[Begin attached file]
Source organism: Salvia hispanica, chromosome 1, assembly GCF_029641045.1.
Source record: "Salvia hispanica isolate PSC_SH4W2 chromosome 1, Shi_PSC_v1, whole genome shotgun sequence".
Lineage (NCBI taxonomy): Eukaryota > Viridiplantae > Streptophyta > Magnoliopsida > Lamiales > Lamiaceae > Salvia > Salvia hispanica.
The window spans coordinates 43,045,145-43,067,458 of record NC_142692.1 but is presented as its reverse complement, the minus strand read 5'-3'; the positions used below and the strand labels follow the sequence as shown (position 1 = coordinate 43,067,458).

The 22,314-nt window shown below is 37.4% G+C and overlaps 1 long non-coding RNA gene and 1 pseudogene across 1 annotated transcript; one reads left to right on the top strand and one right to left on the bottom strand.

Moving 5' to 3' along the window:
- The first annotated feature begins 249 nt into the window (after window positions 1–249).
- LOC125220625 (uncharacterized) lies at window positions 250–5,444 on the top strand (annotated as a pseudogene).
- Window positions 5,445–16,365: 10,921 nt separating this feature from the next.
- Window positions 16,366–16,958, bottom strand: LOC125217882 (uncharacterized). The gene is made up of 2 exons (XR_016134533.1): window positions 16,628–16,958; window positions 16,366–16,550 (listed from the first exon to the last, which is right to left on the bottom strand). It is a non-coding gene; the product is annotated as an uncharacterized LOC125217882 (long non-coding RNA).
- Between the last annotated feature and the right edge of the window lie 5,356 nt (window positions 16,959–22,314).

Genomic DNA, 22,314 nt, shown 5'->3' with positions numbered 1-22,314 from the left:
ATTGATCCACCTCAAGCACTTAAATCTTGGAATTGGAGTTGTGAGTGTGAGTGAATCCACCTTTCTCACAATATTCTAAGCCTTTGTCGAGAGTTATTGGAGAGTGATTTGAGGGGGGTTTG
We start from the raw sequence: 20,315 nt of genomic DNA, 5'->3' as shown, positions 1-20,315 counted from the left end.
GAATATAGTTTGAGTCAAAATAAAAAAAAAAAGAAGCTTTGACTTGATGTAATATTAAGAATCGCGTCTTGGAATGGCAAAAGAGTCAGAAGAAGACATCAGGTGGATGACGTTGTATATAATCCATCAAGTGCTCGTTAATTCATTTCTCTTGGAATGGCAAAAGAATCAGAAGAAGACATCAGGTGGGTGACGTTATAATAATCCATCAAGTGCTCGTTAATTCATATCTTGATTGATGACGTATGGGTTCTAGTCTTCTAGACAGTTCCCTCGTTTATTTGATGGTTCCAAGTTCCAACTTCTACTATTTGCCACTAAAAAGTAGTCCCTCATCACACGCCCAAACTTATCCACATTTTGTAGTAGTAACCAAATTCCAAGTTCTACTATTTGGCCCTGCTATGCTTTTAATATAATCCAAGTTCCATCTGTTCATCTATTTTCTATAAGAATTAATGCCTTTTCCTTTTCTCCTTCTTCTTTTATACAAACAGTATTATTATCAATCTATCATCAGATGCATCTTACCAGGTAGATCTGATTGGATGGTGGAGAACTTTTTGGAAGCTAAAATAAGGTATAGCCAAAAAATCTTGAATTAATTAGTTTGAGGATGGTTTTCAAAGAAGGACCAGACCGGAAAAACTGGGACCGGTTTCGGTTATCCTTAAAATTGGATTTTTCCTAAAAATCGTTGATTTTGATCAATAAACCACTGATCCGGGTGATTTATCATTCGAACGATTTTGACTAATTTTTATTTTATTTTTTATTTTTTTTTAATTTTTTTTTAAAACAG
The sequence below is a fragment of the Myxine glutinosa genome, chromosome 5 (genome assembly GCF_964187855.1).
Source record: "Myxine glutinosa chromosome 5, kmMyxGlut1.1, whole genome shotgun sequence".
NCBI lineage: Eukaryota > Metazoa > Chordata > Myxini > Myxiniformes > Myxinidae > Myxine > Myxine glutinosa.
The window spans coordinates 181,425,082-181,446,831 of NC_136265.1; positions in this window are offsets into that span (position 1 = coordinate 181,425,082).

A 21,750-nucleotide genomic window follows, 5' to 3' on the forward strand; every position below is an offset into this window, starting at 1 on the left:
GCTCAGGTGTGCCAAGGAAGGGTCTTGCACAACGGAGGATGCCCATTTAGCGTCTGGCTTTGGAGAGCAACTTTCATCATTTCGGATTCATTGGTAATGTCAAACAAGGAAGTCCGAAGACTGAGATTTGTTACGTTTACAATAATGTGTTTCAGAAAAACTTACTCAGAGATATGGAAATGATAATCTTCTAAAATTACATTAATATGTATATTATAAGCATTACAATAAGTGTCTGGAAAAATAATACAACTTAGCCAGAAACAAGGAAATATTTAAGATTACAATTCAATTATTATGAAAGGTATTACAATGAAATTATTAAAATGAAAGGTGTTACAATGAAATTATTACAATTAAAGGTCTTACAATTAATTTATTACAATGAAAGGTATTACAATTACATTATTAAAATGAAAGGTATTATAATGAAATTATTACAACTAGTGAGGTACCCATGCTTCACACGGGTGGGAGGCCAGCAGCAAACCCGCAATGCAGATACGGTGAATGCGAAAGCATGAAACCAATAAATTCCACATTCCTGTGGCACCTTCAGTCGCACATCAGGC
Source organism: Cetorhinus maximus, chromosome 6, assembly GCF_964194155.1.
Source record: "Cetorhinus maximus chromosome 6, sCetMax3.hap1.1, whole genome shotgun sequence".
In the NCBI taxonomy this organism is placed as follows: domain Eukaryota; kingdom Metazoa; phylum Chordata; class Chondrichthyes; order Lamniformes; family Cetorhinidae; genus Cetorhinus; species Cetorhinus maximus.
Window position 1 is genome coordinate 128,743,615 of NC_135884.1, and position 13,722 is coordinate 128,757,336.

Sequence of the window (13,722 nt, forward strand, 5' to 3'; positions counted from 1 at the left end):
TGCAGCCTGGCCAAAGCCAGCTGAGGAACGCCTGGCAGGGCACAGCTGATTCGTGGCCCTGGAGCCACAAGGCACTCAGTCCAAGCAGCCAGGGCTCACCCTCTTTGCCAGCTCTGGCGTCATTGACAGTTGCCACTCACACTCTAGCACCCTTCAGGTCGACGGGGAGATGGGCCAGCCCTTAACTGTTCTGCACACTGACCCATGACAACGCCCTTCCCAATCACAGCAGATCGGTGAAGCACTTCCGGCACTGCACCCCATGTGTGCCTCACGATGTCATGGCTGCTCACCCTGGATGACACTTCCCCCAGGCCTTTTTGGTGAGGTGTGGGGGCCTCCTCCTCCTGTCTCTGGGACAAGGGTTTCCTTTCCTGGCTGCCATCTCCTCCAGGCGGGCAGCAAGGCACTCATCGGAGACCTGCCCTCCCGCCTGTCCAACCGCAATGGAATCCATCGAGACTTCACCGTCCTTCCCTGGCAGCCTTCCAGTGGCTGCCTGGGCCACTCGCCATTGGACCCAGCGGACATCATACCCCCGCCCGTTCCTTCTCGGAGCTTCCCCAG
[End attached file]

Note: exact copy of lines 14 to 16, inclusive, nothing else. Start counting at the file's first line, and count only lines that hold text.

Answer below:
We start from the raw sequence: 20,315 nt of genomic DNA, 5'->3' as shown, positions 1-20,315 counted from the left end.
GAATATAGTTTGAGTCAAAATAAAAAAAAAAAGAAGCTTTGACTTGATGTAATATTAAGAATCGCGTCTTGGAATGGCAAAAGAGTCAGAAGAAGACATCAGGTGGATGACGTTGTATATAATCCATCAAGTGCTCGTTAATTCATTTCTCTTGGAATGGCAAAAGAATCAGAAGAAGACATCAGGTGGGTGACGTTATAATAATCCATCAAGTGCTCGTTAATTCATATCTTGATTGATGACGTATGGGTTCTAGTCTTCTAGACAGTTCCCTCGTTTATTTGATGGTTCCAAGTTCCAACTTCTACTATTTGCCACTAAAAAGTAGTCCCTCATCACACGCCCAAACTTATCCACATTTTGTAGTAGTAACCAAATTCCAAGTTCTACTATTTGGCCCTGCTATGCTTTTAATATAATCCAAGTTCCATCTGTTCATCTATTTTCTATAAGAATTAATGCCTTTTCCTTTTCTCCTTCTTCTTTTATACAAACAGTATTATTATCAATCTATCATCAGATGCATCTTACCAGGTAGATCTGATTGGATGGTGGAGAACTTTTTGGAAGCTAAAATAAGGTATAGCCAAAAAATCTTGAATTAATTAGTTTGAGGATGGTTTTCAAAGAAGGACCAGACCGGAAAAACTGGGACCGGTTTCGGTTATCCTTAAAATTGGATTTTTCCTAAAAATCGTTGATTTTGATCAATAAACCACTGATCCGGGTGATTTATCATTCGAACGATTTTGACTAATTTTTATTTTATTTTTTATTTTTTTTTAATTTTTTTTTAAAACAG
The sequence below is a fragment of the Myxine glutinosa genome, chromosome 5 (genome assembly GCF_964187855.1).